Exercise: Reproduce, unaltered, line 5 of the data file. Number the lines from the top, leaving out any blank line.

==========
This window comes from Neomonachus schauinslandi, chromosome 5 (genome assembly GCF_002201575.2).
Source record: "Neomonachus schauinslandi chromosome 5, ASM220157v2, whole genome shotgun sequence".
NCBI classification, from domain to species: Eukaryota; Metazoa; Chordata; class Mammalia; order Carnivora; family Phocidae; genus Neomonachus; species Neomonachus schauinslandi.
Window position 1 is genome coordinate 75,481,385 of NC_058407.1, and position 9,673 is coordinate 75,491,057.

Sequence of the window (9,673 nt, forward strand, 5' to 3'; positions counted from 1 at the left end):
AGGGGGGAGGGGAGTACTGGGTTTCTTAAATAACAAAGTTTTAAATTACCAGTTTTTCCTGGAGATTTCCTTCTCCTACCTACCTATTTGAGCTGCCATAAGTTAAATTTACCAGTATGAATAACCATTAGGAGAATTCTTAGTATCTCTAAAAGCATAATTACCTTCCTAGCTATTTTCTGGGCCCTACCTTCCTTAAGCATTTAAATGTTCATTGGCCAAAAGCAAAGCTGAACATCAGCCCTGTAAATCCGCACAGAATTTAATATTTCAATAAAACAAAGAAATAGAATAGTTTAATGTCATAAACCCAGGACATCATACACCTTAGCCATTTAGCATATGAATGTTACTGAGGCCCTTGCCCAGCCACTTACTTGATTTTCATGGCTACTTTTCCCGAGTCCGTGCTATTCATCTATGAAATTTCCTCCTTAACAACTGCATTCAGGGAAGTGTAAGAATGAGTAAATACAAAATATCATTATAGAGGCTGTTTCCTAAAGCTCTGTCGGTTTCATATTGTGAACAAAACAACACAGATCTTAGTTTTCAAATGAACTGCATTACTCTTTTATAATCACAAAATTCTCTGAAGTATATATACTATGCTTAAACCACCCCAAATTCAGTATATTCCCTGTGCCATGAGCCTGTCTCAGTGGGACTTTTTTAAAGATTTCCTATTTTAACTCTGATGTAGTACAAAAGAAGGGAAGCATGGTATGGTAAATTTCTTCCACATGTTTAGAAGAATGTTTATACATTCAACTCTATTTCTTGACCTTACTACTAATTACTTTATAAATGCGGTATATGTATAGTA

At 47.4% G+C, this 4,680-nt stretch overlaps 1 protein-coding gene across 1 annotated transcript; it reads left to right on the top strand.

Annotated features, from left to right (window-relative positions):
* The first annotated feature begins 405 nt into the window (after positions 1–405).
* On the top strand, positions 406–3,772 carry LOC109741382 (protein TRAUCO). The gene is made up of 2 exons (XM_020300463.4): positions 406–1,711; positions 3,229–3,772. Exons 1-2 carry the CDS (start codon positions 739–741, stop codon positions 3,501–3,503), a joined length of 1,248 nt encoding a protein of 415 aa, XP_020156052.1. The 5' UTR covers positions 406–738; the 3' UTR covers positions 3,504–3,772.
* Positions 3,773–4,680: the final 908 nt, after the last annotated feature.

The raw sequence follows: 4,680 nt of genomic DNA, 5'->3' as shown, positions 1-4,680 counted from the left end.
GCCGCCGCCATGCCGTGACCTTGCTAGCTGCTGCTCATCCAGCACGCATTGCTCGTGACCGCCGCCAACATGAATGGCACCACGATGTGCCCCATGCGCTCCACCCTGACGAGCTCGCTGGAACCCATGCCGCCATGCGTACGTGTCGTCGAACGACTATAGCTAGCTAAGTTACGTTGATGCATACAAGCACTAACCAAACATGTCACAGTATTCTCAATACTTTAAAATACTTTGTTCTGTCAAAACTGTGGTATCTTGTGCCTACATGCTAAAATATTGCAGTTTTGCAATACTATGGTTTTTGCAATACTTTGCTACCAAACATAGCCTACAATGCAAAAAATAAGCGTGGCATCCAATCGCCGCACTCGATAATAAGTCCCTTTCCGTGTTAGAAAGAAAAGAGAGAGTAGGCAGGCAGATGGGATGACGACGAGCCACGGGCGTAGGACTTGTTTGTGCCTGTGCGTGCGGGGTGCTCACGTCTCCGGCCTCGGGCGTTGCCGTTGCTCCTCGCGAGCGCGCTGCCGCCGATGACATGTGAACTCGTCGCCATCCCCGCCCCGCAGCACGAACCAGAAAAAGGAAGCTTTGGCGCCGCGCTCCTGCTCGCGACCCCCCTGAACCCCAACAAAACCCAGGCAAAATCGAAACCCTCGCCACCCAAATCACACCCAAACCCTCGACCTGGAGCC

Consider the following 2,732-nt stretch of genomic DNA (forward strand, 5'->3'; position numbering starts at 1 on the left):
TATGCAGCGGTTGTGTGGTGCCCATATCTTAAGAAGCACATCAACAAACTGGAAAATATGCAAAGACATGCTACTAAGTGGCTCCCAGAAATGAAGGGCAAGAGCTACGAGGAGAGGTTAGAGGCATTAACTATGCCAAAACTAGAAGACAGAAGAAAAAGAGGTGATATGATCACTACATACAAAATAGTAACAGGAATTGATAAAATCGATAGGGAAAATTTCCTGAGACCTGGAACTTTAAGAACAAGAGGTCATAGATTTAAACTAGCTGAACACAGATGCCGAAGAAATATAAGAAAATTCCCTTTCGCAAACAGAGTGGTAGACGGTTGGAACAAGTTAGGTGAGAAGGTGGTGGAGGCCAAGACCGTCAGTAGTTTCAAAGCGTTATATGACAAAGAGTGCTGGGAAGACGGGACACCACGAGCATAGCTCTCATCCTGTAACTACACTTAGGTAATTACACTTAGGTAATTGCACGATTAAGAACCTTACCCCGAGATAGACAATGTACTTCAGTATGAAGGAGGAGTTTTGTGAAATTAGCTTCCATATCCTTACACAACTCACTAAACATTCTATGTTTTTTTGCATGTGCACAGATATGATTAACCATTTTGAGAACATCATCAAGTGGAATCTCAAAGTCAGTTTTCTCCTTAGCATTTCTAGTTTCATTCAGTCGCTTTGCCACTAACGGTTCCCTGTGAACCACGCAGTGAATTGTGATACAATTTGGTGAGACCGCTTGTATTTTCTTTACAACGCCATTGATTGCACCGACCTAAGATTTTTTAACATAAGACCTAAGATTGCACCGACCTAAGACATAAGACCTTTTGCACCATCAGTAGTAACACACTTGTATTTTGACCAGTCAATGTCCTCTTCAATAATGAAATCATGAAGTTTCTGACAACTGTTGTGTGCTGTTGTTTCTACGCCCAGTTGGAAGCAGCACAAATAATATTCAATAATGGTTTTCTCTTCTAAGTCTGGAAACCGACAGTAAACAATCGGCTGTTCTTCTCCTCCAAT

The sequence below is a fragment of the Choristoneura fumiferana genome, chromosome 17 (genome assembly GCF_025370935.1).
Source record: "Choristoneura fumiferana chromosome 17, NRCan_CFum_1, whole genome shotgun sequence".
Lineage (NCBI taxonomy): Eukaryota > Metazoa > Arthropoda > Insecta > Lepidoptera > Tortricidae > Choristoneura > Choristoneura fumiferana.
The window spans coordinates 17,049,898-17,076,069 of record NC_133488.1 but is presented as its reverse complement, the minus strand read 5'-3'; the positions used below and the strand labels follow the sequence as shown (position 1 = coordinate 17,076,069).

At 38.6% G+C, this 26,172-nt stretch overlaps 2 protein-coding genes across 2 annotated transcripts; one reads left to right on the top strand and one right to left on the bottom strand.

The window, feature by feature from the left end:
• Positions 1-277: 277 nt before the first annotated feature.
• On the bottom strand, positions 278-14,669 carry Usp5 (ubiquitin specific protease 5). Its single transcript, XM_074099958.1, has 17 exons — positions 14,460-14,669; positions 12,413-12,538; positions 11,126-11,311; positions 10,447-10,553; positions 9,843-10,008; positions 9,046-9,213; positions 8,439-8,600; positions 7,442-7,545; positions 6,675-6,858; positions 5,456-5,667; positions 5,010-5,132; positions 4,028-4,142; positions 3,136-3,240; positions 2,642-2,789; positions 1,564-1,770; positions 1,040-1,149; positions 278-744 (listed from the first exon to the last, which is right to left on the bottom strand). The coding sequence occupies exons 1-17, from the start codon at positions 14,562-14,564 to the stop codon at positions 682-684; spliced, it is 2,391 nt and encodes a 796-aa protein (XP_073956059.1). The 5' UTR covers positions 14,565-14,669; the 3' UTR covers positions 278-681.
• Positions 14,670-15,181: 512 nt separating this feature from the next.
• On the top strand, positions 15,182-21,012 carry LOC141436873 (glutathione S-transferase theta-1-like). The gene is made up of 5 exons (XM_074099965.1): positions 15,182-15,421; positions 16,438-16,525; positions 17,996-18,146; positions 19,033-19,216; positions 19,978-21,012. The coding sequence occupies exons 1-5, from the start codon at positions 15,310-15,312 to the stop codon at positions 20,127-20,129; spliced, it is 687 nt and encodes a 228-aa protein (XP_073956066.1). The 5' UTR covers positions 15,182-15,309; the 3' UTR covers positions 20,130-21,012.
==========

Sequence of the window (9,673 nt, forward strand, 5' to 3'; positions counted from 1 at the left end):